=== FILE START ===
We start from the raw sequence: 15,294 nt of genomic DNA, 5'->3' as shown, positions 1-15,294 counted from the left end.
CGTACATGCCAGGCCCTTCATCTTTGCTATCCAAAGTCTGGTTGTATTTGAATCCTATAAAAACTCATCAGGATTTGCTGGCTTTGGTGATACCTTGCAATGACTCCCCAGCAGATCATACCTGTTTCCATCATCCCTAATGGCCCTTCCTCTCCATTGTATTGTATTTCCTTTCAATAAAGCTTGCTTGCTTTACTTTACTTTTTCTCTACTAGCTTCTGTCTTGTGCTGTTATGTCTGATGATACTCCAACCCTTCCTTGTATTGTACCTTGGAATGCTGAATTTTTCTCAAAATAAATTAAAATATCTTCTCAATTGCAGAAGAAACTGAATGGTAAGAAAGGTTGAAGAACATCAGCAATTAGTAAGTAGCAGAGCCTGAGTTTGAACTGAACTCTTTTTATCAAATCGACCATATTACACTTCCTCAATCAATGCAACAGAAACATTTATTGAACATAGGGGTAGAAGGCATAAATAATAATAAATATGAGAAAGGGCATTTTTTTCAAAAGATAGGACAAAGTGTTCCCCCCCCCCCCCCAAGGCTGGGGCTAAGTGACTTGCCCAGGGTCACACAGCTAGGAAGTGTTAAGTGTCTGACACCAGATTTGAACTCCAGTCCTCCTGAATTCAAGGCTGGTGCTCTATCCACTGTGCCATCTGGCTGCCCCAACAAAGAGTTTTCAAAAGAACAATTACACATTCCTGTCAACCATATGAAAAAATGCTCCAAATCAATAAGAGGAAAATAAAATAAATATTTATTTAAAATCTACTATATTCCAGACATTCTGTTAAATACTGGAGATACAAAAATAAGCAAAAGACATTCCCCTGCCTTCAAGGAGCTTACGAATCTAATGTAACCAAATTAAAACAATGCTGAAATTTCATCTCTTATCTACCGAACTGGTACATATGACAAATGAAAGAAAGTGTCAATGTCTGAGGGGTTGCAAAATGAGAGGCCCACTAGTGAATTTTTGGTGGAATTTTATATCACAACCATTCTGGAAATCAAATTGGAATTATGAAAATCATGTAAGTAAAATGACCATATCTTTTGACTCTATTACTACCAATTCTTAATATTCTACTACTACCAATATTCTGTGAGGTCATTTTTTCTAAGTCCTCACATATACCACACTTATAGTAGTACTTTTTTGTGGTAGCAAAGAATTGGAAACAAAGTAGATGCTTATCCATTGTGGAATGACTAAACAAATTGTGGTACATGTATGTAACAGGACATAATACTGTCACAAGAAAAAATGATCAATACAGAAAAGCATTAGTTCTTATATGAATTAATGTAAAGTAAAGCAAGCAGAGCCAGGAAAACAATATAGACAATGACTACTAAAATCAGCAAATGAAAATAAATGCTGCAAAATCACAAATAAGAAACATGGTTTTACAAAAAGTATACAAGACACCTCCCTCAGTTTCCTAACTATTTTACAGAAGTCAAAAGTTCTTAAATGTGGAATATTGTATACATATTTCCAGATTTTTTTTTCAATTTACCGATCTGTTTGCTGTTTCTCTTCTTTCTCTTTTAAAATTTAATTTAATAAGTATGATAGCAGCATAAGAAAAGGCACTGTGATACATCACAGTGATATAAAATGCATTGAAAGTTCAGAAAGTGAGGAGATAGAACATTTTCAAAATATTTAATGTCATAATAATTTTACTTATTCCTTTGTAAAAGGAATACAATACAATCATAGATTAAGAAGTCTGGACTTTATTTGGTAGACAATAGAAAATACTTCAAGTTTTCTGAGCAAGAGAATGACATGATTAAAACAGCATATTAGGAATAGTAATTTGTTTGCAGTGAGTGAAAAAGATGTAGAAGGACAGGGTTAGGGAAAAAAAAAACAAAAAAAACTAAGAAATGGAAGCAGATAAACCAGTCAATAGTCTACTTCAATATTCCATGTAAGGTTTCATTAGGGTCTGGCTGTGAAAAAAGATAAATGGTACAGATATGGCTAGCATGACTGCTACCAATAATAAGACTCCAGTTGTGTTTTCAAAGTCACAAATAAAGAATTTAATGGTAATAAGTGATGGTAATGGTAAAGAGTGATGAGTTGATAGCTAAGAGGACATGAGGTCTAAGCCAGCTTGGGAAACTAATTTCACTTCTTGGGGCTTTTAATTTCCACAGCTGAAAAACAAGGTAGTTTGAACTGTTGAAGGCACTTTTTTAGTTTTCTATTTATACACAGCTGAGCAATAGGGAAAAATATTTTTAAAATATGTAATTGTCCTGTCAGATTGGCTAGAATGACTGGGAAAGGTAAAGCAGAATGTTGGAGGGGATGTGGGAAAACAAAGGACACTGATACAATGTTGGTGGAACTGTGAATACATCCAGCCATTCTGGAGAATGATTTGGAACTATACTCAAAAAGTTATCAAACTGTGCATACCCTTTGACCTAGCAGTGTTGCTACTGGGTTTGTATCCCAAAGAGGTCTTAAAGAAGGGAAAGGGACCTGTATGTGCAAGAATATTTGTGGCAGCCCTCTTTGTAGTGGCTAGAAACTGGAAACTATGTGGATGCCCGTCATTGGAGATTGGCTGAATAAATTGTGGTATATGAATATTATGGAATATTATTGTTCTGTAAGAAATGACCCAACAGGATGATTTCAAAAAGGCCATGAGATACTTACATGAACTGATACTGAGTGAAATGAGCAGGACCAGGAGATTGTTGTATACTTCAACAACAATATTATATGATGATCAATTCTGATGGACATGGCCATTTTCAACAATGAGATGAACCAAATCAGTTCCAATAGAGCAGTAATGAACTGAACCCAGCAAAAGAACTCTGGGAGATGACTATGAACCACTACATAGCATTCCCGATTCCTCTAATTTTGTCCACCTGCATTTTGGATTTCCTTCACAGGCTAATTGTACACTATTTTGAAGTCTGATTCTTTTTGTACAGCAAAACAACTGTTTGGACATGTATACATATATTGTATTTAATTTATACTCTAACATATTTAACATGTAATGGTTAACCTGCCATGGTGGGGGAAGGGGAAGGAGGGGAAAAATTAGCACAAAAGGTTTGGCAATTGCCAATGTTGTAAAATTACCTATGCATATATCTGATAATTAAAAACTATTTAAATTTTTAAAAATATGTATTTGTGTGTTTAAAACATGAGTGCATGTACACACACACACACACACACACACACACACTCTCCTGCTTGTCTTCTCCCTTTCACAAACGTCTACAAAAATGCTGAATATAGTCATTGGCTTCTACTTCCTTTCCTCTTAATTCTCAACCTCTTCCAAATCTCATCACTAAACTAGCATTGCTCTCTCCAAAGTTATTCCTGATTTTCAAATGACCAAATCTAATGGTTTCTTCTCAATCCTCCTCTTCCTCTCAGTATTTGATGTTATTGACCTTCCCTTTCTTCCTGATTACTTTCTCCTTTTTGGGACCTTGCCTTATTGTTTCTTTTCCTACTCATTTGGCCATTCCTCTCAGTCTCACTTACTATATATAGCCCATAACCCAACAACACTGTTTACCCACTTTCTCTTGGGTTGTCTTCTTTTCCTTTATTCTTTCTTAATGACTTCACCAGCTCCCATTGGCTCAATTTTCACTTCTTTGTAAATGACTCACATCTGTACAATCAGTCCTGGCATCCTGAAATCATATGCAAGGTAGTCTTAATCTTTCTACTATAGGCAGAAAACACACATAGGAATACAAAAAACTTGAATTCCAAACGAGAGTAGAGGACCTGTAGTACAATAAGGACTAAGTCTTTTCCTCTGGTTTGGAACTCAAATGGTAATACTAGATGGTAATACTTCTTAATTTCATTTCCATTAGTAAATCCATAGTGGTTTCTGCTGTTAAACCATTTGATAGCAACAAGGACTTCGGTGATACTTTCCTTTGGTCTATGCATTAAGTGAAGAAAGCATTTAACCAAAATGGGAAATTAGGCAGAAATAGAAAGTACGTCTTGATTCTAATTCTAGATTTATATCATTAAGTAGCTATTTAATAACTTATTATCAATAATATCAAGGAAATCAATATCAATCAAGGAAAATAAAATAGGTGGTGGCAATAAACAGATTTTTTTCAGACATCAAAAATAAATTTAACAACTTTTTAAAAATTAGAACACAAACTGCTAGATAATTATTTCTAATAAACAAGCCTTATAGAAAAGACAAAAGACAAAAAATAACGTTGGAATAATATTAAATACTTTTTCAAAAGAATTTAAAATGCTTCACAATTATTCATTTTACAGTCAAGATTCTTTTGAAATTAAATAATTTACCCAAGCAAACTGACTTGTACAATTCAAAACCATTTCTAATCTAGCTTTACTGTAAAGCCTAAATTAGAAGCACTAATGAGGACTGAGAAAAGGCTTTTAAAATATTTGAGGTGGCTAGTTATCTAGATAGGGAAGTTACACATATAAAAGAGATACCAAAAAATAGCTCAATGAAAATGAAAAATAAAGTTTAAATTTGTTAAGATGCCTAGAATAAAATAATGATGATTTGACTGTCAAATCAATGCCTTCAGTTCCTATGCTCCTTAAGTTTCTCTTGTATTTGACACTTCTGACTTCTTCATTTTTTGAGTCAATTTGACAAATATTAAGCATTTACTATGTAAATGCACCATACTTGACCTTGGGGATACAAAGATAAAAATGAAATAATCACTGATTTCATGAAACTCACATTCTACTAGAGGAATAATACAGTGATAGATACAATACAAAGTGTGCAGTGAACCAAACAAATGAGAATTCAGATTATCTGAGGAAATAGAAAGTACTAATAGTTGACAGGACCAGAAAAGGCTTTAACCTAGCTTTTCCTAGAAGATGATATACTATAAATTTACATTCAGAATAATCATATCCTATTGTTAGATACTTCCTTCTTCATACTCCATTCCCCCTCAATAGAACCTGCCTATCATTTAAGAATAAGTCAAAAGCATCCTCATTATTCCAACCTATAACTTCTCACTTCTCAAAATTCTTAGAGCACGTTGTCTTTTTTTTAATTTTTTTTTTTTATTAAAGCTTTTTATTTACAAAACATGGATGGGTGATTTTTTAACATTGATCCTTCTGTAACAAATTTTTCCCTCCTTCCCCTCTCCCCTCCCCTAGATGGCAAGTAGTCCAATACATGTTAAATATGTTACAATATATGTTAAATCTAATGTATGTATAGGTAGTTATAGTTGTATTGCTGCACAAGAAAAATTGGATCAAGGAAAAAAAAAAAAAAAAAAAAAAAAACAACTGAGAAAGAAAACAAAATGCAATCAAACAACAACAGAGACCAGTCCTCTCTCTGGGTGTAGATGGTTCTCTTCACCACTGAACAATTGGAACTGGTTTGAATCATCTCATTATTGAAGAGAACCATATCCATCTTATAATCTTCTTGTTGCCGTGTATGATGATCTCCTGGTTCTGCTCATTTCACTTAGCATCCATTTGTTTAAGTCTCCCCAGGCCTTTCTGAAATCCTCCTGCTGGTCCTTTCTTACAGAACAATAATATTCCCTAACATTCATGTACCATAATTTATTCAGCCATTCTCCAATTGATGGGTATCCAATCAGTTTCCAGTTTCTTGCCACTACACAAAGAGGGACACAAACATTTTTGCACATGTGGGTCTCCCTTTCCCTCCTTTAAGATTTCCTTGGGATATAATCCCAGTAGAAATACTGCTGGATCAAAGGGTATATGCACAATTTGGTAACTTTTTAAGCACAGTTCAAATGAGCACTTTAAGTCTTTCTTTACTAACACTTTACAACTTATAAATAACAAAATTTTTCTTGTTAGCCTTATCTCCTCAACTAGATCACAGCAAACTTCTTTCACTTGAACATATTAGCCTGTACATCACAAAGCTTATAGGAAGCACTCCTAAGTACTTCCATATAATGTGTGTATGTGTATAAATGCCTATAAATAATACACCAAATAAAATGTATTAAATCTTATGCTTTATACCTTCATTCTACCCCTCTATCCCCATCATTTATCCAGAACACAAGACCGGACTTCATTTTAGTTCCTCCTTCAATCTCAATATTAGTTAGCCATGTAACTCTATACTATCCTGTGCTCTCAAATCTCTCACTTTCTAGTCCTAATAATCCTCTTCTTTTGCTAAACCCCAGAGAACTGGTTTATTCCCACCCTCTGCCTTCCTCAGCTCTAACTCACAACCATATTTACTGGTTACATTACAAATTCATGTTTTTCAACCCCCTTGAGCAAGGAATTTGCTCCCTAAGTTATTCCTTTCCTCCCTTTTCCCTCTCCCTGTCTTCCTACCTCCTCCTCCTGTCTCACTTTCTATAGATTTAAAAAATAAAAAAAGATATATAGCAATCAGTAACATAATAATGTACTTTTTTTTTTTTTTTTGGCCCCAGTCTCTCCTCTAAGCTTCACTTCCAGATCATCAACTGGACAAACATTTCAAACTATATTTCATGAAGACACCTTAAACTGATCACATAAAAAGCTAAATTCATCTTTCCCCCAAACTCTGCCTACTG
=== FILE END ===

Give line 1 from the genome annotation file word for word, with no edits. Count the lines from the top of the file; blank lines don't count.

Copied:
We start from the raw sequence: 15,294 nt of genomic DNA, 5'->3' as shown, positions 1-15,294 counted from the left end.